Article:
Transforming Haitian Waste, Case by Case

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November 7, 2018
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Amid the landfills and impoverished streets of one of the world’s poorest nations, hope is emerging.

Resourceful entrepreneurs and non-governmental organizations (NGOs) alike are tapping into the rich recycling potential of Haiti. All while reducing waste and helping local communities.

A Case in Point

Take Jack Foley, for instance, an 18-year-old from Rockville, Maryland, and student at Ohio Wesleyan University. He recently started ReYuze Cases, a company that fashions iPhone cases from 100% recycled plastic from the streets, canals and landfills of Haiti.

Foley’s company collects the plastic water bottles and containers and ships them to its ecofriendly factory in the United States. Each phone case is made out of high-density polyethylene (HDPE) and then shipped to the consumer using biodegradable packaging.

Foley’s initial vision was simply to help save the oceans. But it wasn’t long before he recognized another serious problem which also had to be addressed: Child labor in the dangerous Haitian landfills.

Addressing Another Serious Problem

Foley soon learned that some 400 families rely on waste collection in Haiti’s Truttier landfill as a primary source of income. And about  300 children live and collect in the landfill as their source of survival. (See related article, “Recycling Systems in the Developing World.”)

So now one dollar from every ReYuze purchase goes to The First Mile Coalition, a Los Angeles-based effort dedicated to ending child labor in Haiti and helping Haitian communities. So far, the organization has been instrumental in providing families with food assistance, access to medical care and education.

But Foley also wants to benefit his local community, which is why he manufacturers his phone cases at a Gaithersburg, Maryland, facility.

Making iPhone cases is only the beginning for Foley. He plans to begin producing cases for other phone brands, as well. And the company is currently working on procuring plastic from other developing countries.

Wherever they are, the mission is always the same: “Saving the world, case by case.”

The Tap Tap Garden

Numerous Haitian landfills were created by the massive earthquake which struck the island in 2010.  One of the largest dumping sites is a former reservoir outside of Cite Soleil, an area known as the most dense and dangerous slum in the Western Hemisphere.

It’s in this very community where several organizations have combined their efforts to create Haiti’s largest urban garden.  The Jaden Tap Tap (“Tap Tap Garden”) is a green oasis amidst an otherwise garbage-strewn eyesore. The garden began in 2012 as a way to recycle urban waste (such as discarded tires). Anything that can serve as a plant container is utilized.

A New Beginning in Cite Soleil, Haiti: The Jaden Tap Tap from Bochika Organization on Vimeo.

The garden grows 20 types of vegetables and herbs, as well as the moringa tree. Known as “the Tree of Life,” the moringa tree’s leaves are rich in protein and vitamins. They’re a godsend for malnourished Haitians, who often add them to juices, soups, cornmeal and rice.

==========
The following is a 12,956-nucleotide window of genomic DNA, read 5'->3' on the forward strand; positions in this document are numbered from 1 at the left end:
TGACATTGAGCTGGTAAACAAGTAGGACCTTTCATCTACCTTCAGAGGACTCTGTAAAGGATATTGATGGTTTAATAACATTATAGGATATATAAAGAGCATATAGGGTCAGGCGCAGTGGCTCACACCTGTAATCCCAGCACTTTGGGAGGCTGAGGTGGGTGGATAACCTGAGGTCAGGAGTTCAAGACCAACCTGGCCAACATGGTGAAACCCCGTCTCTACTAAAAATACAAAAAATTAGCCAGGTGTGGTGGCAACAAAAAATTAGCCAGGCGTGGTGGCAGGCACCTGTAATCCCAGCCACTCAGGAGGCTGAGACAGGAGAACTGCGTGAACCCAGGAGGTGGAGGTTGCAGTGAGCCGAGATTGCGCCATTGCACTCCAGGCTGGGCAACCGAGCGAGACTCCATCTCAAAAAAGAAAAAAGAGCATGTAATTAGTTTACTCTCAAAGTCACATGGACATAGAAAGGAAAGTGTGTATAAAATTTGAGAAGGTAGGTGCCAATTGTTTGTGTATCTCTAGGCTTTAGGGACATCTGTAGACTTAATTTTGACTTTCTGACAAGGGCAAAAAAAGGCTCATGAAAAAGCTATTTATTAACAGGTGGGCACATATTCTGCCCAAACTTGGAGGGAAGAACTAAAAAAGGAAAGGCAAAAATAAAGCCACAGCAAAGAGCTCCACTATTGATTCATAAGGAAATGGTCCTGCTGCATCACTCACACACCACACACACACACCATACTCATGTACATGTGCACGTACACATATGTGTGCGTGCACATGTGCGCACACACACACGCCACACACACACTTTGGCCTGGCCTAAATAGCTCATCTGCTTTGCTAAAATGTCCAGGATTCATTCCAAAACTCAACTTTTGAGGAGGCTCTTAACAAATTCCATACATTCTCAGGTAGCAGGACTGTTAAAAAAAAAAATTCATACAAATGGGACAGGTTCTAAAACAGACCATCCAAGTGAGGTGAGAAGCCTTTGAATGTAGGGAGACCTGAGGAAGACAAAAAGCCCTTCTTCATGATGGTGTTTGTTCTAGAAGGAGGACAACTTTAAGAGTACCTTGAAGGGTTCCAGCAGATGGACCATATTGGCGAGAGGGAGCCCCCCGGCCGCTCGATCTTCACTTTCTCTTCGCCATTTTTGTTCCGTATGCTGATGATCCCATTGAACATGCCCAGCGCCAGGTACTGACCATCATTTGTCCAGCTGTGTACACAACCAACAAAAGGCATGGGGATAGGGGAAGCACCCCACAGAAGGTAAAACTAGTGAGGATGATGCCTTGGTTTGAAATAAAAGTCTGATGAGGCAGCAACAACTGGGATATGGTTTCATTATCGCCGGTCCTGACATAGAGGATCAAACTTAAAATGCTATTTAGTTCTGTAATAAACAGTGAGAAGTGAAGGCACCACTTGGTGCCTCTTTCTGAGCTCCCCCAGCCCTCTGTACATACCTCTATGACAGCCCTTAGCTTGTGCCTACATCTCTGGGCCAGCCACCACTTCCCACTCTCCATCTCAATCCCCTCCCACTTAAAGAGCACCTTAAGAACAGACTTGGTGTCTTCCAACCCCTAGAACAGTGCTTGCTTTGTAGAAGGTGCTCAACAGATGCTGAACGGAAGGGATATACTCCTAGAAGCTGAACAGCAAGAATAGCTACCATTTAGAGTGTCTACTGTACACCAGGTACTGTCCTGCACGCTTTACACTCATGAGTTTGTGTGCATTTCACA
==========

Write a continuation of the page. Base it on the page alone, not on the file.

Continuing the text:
This acre of former landfill now symbolizes hope, empowerment, education and opportunity for one of the poorest communities on the planet.

Nothing Wasted

One of the organizations that was instrumental in creating the Tap Tap Garden is SOIL a Haitian NGO that uses a process called EcoSan to transform human waste into rich compost.

Did you know that Port-au-Prince is the largest city in the world without a sewage system? That’s a deadly situation, and cholera is far too common. In fact, 10 Haitian children die every day from water-borne illnesses.

But SOIL’s EcoSan process is hoping to change all that. The program simultaneously tackles two of Haiti’s toughest challenges. Here’s how:

  1. Retrofitted porta-potties provide sanitation to people who would otherwise have no access to a toilet.
  2. Human waste is safely treated and transformed into an endless supply of  rich, fertile compost, critical for agriculture and reforestation.

Here’s how it works: Customers pay a small monthly fee for placement of a locally made EcoSan toilet in their home. Once a week, SOIL collects the full waste receptacles and replaces them with empty sanitized ones. They also replenish a supply of cover material (used for “flushing” a dry toilet).

In addition, the company provides portable toilets outdoor social events, construction sites, or other mobile toilet needs, through  EkoMobil, its mobile toilet service.

Since 2006, the members of SOIL have been committed to restoring Haiti’s beauty and vitality by transforming wastes into resources, while promoting dignity for the Haitian people.

Is It Working?

  • Since building its first waste-treatment facility in 2009, SOIL has become one of the largest sanitation operations in the country.
  • Every month, SOIL’s two composting facilities transform more than 50 metric tons of human waste into safe, organic, agricultural-grade compost.
  • The compost that’s produced at these facilities is then sold to farmers, organizations and businesses around Haiti to support agricultural and reforestation efforts, while subsidizing the cost of SOIL’s waste treatment operations.

Continued Efforts Needed

The recycling industry in Haiti has grown substantially over the years, and is beginning to make headway in cleaning up the island. But the problem with waste disposal is still enormous in this nation of almost 11 million people occupying a space five times smaller than Florida.

Clearly, the need for ongoing recycling initiatives is vital.


Recycling Today

Recycling International

ReYuze Cases

The Guardian


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